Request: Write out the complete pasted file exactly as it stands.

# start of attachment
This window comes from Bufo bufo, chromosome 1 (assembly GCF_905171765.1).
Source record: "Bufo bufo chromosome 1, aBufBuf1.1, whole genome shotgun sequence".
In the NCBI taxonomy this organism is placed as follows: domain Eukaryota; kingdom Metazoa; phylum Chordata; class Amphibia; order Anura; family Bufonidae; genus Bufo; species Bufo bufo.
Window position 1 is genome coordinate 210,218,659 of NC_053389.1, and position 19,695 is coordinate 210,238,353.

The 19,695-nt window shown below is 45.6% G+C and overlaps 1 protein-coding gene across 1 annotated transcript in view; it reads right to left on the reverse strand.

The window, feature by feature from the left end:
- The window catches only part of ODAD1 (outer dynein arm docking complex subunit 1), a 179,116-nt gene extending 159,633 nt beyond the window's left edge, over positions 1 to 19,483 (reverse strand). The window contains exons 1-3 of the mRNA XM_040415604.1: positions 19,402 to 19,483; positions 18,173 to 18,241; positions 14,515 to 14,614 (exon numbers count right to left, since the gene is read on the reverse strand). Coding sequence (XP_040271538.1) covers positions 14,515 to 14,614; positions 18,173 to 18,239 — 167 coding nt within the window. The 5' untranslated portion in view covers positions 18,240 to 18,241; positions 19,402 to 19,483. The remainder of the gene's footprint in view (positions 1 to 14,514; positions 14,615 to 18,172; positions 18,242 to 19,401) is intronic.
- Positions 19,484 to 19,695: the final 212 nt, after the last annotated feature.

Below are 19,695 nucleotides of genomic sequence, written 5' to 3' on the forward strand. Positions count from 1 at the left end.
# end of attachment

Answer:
This window comes from Bufo bufo, chromosome 1 (assembly GCF_905171765.1).
Source record: "Bufo bufo chromosome 1, aBufBuf1.1, whole genome shotgun sequence".
In the NCBI taxonomy this organism is placed as follows: domain Eukaryota; kingdom Metazoa; phylum Chordata; class Amphibia; order Anura; family Bufonidae; genus Bufo; species Bufo bufo.
Window position 1 is genome coordinate 210,218,659 of NC_053389.1, and position 19,695 is coordinate 210,238,353.

The 19,695-nt window shown below is 45.6% G+C and overlaps 1 protein-coding gene across 1 annotated transcript in view; it reads right to left on the reverse strand.

The window, feature by feature from the left end:
- The window catches only part of ODAD1 (outer dynein arm docking complex subunit 1), a 179,116-nt gene extending 159,633 nt beyond the window's left edge, over positions 1 to 19,483 (reverse strand). The window contains exons 1-3 of the mRNA XM_040415604.1: positions 19,402 to 19,483; positions 18,173 to 18,241; positions 14,515 to 14,614 (exon numbers count right to left, since the gene is read on the reverse strand). Coding sequence (XP_040271538.1) covers positions 14,515 to 14,614; positions 18,173 to 18,239 — 167 coding nt within the window. The 5' untranslated portion in view covers positions 18,240 to 18,241; positions 19,402 to 19,483. The remainder of the gene's footprint in view (positions 1 to 14,514; positions 14,615 to 18,172; positions 18,242 to 19,401) is intronic.
- Positions 19,484 to 19,695: the final 212 nt, after the last annotated feature.

Below are 19,695 nucleotides of genomic sequence, written 5' to 3' on the forward strand. Positions count from 1 at the left end.